Prioritize your food intake on eating a balanced, healthy diet of foods you know you can easily digest. These foods will vary from person to person. For example – in the past, IBS sufferers were prescribed huge amounts of fiber and fiber-rich foods – but this only helped a select number of patients, while exacerbating symptoms for the rest. Try to eat mainly whole foods, removing processed and refined foods from your diet where possible and reducing meat and dairy intake.

You can also support your gut with supplements. Digestive enzymes are often forgotten when it comes to treating IBS – in favor of probiotics and prebiotics. In Chinese medicine, enzymes have been used with success for thousands of years. They help to break down food more effectively in the gut, making digestion smoother and more manageable. There are a number of different enzymes available – including amylase, pepsin and trypsin.

Lastly, it’s important to remember that it isn’t just what you eat, but how you eat that can influence the severity of symptoms. Tips to incorporate day-to-day include:

– Massage: In the evening, try a short self-massage of the stomach with warm oil. Work in a clockwise motion, use wide upwards sweeping motions and rolling portions of the stomach in both hands, pressing in with the thumbs.

– Smart water: Sip warm water throughout the day to support healthy digestion. Starting the day with warm lemon water can help to fire up the digestive system. In Ayurveda, digestion relies on fire, or agni, so drinking cold water with meals can dampen this fire and impair digestion.

– Eat according to your dosha type: Determine your dosha type (you can take our test here), then look into what types of foods are beneficial for you and which you should steer clear of, taking into account seasonal influence.

– Slow down: Sit down, slow down and savor your food. Take time to properly chew each and every mouthful. The chewing process is the start of digestion – so skipping this as you wolf down another meal on the go can make the digestive process more difficult for your gut. Try to eat without distractions such as TV or conversations, which can cause you to overeat or swallow excess air, increasing digestive discomfort.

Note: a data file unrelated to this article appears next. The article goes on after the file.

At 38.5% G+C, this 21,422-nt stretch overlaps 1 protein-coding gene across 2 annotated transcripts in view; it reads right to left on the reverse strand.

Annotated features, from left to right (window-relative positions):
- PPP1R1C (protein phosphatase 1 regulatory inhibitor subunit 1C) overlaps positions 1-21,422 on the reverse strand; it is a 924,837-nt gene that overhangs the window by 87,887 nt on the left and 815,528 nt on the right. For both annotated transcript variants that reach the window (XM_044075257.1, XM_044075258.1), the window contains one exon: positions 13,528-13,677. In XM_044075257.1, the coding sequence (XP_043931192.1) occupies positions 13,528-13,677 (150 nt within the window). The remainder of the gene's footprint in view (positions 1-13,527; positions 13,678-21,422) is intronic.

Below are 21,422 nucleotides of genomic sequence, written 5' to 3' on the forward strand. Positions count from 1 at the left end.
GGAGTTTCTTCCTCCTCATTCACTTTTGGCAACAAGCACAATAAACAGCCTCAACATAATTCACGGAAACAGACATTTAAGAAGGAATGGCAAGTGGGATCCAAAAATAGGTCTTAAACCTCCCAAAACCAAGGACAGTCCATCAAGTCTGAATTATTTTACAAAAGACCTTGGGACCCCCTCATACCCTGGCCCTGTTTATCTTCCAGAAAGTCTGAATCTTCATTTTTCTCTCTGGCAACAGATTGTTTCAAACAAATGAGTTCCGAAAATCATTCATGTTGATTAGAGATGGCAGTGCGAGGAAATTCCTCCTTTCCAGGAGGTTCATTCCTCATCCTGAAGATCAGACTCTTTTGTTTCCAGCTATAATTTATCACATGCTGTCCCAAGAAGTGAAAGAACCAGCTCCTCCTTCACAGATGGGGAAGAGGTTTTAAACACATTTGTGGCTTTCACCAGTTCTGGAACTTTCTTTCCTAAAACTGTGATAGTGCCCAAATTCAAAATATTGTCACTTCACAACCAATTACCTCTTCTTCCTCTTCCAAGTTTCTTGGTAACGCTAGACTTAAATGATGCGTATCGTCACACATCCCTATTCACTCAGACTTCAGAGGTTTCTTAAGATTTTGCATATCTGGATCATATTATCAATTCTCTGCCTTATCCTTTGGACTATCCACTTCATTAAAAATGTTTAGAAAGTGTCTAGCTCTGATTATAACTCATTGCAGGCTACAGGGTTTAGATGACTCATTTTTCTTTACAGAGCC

2. Rebuilding the gut lining

Our gut’s function is supported by its lining, which has a sophisticated and intricate functionality designed to act as a barrier that can filter and absorb nutrients whilst keeping bacteria and toxins contained within the gut ready for excretion.

Proponents of the ‘leaky gut’ theory believe that IBS and related digestive disorders, along with a variety of chronic illnesses, are caused by toxins leaking into the bloodstream through a damaged gut lining, causing inflammation and disease. Although the leaky gut theory does have some evidence to back it up and many people find that methods recommended to heal leaky gut work well for them, there still isn’t enough research to conclusively prescribe this for everyone living with IBS. Despite this, even those who aren’t sold on the ‘leaky gut’ theory agree that the role the gut lining plays in our digestive health cannot be overstated.

There are several ways in Ayurveda we can help to rebuild, repair and restore the gut lining:

– Consume digestive spices and herbs: Incorporating turmeric and cumin into your daily routine, whether in supplement format or through food and drink, can help soothe an inflamed gut lining. Fennel seeds can also be chewed after meals to aid healthy digestion.

– Avoid alcohol: Alcohol aggravates an inflamed or impaired gut lining and should be avoided at all costs.

– Drink ginger tea: Ginger tea has been used for millennia to support healthy digestion and soothe nausea. Drink a cup of fresh ginger tea each day to help heal a damaged gut lining.

– Combat stress: Stress is a critical factor in the development of damaged gut lining. Various Ayurveda practices can help reduce stress, such as massage, meditation and yoga.

Our Digestive blend can support good gut health, using the wisdom of Ayurveda to soothe the stresses of a busy modern lifestyle.